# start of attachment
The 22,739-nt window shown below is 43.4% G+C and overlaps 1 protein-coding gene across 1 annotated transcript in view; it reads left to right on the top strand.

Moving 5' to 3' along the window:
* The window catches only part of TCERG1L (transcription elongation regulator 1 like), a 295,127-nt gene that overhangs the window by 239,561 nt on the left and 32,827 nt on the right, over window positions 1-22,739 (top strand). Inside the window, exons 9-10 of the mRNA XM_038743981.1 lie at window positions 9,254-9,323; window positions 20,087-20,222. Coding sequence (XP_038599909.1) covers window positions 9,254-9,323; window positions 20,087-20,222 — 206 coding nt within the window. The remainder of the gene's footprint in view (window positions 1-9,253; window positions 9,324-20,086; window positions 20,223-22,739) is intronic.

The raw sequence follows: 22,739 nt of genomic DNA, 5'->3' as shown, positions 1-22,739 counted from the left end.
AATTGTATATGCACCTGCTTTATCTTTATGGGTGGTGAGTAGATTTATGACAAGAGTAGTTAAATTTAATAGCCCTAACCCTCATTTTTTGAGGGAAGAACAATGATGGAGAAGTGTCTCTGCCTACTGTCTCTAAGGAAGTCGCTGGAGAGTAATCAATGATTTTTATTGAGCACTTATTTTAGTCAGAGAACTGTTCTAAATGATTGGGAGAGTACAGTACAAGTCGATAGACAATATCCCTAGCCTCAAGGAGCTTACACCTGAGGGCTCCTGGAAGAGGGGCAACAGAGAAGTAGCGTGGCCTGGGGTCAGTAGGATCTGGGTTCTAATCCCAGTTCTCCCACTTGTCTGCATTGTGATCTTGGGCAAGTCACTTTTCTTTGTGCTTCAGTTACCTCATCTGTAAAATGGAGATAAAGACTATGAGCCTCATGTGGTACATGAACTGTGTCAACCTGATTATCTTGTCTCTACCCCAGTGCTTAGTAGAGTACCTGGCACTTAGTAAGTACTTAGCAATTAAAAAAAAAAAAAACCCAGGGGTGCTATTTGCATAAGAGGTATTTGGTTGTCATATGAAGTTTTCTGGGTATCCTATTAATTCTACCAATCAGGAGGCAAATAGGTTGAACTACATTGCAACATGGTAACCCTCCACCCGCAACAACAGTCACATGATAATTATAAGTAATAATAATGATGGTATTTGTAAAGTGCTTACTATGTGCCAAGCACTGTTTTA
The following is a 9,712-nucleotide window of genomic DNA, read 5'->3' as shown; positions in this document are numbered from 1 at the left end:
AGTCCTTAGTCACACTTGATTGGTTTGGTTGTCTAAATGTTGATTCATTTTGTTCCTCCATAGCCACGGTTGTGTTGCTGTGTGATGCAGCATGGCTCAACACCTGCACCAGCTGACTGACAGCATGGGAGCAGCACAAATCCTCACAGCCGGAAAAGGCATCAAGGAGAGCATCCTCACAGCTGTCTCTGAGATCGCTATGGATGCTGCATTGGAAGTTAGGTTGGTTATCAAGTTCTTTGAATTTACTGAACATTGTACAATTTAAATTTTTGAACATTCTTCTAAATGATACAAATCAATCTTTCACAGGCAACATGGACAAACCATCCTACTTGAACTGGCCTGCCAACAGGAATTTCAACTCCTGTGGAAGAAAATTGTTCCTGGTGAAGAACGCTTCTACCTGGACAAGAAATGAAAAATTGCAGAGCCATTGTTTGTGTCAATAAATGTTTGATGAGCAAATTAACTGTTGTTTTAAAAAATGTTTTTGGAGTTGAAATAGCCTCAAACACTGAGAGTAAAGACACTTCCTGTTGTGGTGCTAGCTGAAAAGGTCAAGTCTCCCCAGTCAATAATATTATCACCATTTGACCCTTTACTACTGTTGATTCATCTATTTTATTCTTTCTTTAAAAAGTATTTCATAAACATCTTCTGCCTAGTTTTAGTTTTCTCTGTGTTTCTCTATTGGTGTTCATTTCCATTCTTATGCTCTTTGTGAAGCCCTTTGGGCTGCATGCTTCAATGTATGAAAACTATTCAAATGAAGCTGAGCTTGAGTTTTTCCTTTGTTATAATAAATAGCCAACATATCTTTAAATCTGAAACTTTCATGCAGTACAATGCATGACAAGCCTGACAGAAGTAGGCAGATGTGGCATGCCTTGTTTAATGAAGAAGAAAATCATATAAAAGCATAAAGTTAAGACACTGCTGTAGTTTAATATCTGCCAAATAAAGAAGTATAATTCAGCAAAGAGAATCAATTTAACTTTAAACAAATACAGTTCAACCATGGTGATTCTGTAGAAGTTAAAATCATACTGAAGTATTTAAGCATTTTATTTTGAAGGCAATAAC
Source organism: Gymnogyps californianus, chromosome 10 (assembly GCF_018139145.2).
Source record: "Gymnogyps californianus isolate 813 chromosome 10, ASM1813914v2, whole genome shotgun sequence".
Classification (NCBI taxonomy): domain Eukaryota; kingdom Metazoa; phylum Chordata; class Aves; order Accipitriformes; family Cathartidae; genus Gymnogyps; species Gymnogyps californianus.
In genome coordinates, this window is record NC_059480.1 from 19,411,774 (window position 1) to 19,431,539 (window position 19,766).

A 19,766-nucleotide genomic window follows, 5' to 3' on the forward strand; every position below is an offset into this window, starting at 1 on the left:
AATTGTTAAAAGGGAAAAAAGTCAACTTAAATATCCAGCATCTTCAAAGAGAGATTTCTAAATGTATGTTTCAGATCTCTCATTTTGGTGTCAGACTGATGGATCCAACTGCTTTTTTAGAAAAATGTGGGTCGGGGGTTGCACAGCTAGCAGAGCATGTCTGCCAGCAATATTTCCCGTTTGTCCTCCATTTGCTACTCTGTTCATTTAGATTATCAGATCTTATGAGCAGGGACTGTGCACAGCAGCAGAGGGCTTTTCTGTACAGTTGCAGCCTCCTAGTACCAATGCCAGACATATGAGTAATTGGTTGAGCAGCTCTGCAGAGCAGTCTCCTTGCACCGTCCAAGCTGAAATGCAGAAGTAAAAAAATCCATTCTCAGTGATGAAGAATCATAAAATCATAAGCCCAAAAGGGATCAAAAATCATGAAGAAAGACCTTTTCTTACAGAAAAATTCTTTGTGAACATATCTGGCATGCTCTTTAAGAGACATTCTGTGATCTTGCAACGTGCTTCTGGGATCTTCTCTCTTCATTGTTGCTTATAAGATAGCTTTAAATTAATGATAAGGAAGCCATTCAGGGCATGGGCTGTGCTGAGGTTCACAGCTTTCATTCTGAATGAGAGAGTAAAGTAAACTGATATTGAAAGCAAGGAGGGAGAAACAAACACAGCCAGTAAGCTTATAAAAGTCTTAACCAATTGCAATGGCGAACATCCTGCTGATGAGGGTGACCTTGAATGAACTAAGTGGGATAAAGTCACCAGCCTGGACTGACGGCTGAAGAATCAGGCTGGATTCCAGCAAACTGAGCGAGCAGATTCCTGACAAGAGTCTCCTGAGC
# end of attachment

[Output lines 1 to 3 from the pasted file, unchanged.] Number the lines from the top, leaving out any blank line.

The 22,739-nt window shown below is 43.4% G+C and overlaps 1 protein-coding gene across 1 annotated transcript in view; it reads left to right on the top strand.

Moving 5' to 3' along the window:
* The window catches only part of TCERG1L (transcription elongation regulator 1 like), a 295,127-nt gene that overhangs the window by 239,561 nt on the left and 32,827 nt on the right, over window positions 1-22,739 (top strand). Inside the window, exons 9-10 of the mRNA XM_038743981.1 lie at window positions 9,254-9,323; window positions 20,087-20,222. Coding sequence (XP_038599909.1) covers window positions 9,254-9,323; window positions 20,087-20,222 — 206 coding nt within the window. The remainder of the gene's footprint in view (window positions 1-9,253; window positions 9,324-20,086; window positions 20,223-22,739) is intronic.